An extraordinarily demanding agenda will face the leaders of the G20, the world’s richest and most powerful nations, when they meet in Hamburg, Germany in early July. The global response to the crisis of forced migration belongs right at the top of their agenda. And the G20 leaders should take some lessons from the example of world religious communities, both in their common concern for refugees and in their practical commitment to action that will move us beyond the current grievously inadequate global response to the crisis.
There’s a palpable sense of urgency as leaders of the world’s largest economies prepare to meet in Hamburg, Germany early next month for the G20.
Mental health is something of a frontier zone in public health in many world regions. I have heard people scoff at Western preoccupations with the topic as a luxury of indulged societies. But mental health is a universal challenge, accounting for an estimated six to seven percent of the global burden of disease. It causes untold suffering, with effects that ricochet across societies. Stigma and discrimination accentuate the problems, arising both from lack of understanding and the grip of ancient beliefs and taboos.
Every five minutes a child somewhere dies a violent death. Speaker after speaker cited this and other horrifying figures relentlessly during a three day event organized by the Global Network of Religions for Children (GNRC) in Panama City last week. The sobering realities of violence take many forms: child marriage, child soldiers, bullying, abuse, gang pressures, female genital cutting (FGM/C), sexual exploitation and trafficking, and on and on. Even listening to the litany is painful.
Katherine Marshall recently spoke with John Allen Jr. of Crux ahead of the U.S. Conference of Catholic Bishops’ Fortnight for Freedom campaign, an annual push to raise awareness of and increase appreciation for religious liberty around the world. During the interview, they touched on the diversity of definitions and understandings of religious freedom that exist. Conversation then turned to the timely issue of proselytism, and particularly, ethical concerns about any conditionality in humanitarian situations. Katherine also spoke about perceptions of the religious dimensions of conflict with Boko Haram in Nigeria and highlighted the key roles that faith actors played during the Ebola crisis in West Africa.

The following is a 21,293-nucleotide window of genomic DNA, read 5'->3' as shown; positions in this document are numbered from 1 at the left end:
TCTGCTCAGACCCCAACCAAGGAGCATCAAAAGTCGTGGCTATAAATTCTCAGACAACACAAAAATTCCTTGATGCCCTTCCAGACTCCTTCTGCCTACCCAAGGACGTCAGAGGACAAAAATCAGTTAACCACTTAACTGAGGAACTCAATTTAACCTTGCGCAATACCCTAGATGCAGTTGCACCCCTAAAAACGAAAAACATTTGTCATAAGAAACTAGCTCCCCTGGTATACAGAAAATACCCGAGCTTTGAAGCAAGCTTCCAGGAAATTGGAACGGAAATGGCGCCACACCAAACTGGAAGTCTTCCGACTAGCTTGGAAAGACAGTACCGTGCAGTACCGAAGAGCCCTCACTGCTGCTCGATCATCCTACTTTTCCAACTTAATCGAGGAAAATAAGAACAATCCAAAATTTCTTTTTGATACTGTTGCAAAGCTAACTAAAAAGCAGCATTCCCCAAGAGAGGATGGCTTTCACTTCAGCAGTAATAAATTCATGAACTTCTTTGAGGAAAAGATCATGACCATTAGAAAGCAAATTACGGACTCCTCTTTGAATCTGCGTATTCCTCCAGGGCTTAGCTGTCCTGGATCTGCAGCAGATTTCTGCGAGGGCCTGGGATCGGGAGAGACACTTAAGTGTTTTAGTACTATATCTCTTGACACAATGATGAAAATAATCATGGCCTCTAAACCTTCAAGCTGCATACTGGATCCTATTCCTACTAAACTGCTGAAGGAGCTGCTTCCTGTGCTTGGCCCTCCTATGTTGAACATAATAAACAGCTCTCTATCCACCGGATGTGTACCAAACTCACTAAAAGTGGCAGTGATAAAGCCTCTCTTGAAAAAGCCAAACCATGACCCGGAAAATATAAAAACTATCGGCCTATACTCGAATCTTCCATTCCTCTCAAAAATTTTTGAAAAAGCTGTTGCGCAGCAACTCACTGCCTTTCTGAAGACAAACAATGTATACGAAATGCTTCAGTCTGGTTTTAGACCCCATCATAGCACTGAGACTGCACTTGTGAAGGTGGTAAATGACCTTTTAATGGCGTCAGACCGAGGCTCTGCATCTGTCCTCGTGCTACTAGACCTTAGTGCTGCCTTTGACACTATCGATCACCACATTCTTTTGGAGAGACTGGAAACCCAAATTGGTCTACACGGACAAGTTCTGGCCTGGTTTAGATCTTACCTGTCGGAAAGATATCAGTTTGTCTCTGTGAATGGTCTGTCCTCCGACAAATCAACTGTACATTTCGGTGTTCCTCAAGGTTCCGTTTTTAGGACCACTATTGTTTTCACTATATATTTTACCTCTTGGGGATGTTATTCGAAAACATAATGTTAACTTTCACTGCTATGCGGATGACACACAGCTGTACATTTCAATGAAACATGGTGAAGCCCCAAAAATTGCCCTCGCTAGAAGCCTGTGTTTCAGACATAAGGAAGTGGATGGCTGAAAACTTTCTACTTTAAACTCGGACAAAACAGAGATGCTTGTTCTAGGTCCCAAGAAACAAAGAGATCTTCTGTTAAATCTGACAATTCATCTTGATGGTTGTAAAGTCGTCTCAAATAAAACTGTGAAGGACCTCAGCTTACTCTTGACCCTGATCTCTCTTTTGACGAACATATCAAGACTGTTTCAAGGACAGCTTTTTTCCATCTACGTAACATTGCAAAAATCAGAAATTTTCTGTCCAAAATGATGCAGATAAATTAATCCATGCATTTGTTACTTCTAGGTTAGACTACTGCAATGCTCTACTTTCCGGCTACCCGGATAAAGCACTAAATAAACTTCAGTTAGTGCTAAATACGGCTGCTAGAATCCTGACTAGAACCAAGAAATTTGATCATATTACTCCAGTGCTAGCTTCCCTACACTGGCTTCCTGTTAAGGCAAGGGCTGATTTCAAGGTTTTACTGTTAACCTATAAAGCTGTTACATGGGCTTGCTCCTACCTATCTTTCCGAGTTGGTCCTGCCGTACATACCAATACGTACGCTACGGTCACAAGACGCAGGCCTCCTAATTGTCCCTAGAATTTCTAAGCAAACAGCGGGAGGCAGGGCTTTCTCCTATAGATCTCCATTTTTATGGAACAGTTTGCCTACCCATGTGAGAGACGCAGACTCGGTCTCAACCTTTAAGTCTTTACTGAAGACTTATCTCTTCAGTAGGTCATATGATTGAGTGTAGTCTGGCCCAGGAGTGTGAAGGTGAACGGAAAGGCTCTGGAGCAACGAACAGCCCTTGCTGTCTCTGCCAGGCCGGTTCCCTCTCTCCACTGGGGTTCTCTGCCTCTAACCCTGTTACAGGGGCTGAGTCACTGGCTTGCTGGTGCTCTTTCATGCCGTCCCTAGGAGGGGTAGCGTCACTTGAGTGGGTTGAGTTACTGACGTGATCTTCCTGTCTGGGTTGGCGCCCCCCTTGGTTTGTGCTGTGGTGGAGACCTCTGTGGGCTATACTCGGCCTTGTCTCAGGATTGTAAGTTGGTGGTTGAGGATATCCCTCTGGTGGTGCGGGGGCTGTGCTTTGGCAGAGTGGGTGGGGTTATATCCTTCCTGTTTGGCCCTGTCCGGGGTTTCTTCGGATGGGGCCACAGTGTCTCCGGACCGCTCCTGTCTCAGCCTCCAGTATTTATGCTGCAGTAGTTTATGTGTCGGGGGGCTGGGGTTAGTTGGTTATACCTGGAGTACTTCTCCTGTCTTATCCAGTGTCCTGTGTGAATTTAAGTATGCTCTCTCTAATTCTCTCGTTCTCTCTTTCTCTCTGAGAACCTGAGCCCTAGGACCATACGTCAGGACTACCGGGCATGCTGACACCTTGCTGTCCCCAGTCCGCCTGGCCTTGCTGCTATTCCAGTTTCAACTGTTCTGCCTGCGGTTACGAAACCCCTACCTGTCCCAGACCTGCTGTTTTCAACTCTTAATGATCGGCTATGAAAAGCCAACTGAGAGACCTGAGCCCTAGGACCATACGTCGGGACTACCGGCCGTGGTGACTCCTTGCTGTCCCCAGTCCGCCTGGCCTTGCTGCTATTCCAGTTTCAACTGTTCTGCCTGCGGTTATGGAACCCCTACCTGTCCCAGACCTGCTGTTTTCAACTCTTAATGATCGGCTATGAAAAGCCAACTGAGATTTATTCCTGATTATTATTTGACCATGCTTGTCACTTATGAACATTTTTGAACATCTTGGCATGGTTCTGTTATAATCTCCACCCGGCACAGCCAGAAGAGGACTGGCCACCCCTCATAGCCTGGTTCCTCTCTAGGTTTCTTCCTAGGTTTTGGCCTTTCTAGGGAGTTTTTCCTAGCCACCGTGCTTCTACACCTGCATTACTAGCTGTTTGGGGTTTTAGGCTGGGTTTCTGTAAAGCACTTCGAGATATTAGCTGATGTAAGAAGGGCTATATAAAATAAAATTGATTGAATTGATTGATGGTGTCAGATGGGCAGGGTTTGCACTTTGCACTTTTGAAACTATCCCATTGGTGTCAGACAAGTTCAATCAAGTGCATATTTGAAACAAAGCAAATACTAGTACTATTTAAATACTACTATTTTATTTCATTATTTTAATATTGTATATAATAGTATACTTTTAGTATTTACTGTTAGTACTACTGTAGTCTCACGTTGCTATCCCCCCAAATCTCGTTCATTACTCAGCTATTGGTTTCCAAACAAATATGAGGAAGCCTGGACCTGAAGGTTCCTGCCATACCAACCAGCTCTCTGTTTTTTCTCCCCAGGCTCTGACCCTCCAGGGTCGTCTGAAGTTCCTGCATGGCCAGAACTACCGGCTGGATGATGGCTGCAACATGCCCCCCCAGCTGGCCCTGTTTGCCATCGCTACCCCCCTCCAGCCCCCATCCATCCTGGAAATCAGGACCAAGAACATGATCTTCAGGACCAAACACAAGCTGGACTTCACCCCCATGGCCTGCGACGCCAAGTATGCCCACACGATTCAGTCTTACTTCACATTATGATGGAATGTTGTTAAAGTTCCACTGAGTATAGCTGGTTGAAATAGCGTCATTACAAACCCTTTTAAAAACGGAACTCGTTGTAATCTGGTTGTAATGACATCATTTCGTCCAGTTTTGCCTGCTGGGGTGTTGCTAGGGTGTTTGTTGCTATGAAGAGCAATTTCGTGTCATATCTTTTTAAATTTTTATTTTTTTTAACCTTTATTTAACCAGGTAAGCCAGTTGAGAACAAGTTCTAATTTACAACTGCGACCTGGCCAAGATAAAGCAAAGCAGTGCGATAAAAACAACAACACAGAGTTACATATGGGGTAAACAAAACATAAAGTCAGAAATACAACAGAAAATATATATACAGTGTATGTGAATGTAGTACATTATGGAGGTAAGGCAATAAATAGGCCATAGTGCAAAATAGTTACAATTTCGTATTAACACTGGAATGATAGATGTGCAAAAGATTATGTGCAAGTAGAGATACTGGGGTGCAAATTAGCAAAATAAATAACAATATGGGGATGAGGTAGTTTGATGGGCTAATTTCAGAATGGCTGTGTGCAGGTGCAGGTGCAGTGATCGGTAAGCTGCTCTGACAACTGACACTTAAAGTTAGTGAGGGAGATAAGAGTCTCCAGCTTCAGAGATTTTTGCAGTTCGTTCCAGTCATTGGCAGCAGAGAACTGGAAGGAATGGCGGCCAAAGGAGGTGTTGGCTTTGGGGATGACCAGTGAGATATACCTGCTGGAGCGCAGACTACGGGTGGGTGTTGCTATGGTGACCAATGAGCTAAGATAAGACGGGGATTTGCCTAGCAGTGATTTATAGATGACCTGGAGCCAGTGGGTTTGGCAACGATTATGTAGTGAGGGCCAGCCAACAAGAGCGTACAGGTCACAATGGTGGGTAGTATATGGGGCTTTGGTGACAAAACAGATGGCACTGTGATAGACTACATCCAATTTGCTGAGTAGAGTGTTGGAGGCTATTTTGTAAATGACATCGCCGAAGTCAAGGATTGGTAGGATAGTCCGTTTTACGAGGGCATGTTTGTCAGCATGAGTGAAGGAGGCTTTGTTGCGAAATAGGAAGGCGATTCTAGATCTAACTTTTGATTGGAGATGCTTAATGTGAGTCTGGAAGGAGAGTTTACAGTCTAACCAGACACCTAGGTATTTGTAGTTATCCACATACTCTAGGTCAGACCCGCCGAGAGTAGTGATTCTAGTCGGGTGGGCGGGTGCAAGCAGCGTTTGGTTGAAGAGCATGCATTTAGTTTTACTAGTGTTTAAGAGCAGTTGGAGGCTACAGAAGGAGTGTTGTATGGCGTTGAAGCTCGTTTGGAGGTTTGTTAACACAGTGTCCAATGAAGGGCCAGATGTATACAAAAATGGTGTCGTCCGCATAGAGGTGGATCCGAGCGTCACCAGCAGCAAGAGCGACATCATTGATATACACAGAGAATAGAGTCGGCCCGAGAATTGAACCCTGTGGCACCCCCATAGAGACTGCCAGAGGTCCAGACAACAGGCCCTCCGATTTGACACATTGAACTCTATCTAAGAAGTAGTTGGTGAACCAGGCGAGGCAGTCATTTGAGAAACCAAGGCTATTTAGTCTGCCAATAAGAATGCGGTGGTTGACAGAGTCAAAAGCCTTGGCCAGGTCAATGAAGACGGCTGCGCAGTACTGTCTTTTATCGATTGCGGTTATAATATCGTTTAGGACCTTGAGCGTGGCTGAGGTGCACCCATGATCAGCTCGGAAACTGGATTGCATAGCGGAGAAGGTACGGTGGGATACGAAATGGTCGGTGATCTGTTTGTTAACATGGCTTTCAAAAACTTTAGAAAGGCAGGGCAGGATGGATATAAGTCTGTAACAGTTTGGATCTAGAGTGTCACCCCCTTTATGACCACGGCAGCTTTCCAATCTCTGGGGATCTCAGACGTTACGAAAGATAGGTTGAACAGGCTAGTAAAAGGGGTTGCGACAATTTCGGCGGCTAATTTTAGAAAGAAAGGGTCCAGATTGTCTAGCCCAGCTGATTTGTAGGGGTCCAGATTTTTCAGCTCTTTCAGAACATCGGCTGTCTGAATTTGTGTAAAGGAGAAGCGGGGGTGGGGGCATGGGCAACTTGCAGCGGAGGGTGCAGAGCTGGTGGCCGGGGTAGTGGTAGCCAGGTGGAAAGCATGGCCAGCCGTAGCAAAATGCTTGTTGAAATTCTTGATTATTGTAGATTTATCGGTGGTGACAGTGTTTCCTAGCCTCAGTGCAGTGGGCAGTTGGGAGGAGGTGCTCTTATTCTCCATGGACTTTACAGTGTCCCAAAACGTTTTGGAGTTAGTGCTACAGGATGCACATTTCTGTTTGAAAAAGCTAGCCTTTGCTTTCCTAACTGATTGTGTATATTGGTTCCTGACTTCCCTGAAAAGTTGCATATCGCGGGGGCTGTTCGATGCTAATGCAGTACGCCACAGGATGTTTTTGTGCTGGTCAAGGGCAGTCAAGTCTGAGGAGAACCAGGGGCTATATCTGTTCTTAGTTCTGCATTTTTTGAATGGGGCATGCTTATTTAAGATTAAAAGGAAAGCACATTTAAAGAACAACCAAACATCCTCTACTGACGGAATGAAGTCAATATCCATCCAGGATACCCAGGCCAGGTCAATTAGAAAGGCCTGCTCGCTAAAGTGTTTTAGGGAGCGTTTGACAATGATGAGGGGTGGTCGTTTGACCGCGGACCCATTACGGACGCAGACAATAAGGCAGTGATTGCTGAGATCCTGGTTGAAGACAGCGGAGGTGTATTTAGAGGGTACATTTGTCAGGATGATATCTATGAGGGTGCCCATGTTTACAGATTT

A family member asked in some bewilderment why on earth I posted a photo on Facebook showing an officer of the Fairfax County Police Department looking intently at a figure holding a Hindu holy book. The answer? I was fascinated by an event where I was speaking earlier this week: the 11th Annual Inter-Agency Chaplains Conference at Fort McNair in Washington DC. It brought together a mix of military chaplains from each of the military branches as well as public safety chaplains (police, fire, EMS) and other civilian chaplains from around the National Capital Region and beyond. My photo showed an opening Hindu prayer.
John Key resigned last December as New Zealand’s well respected prime minister from 2008-16. He is now exploring new roles, outside of politics. Among his post politics activities, he serves as a patron of the many philanthropic activities of the estimable Dr. Haruhisa Handa. In that capacity Key spent three days in Cambodia in late April, visiting various projects in the cities of Phnom Penh and Battambang. We spoke there about his impressions and how he sees his new roles and priorities.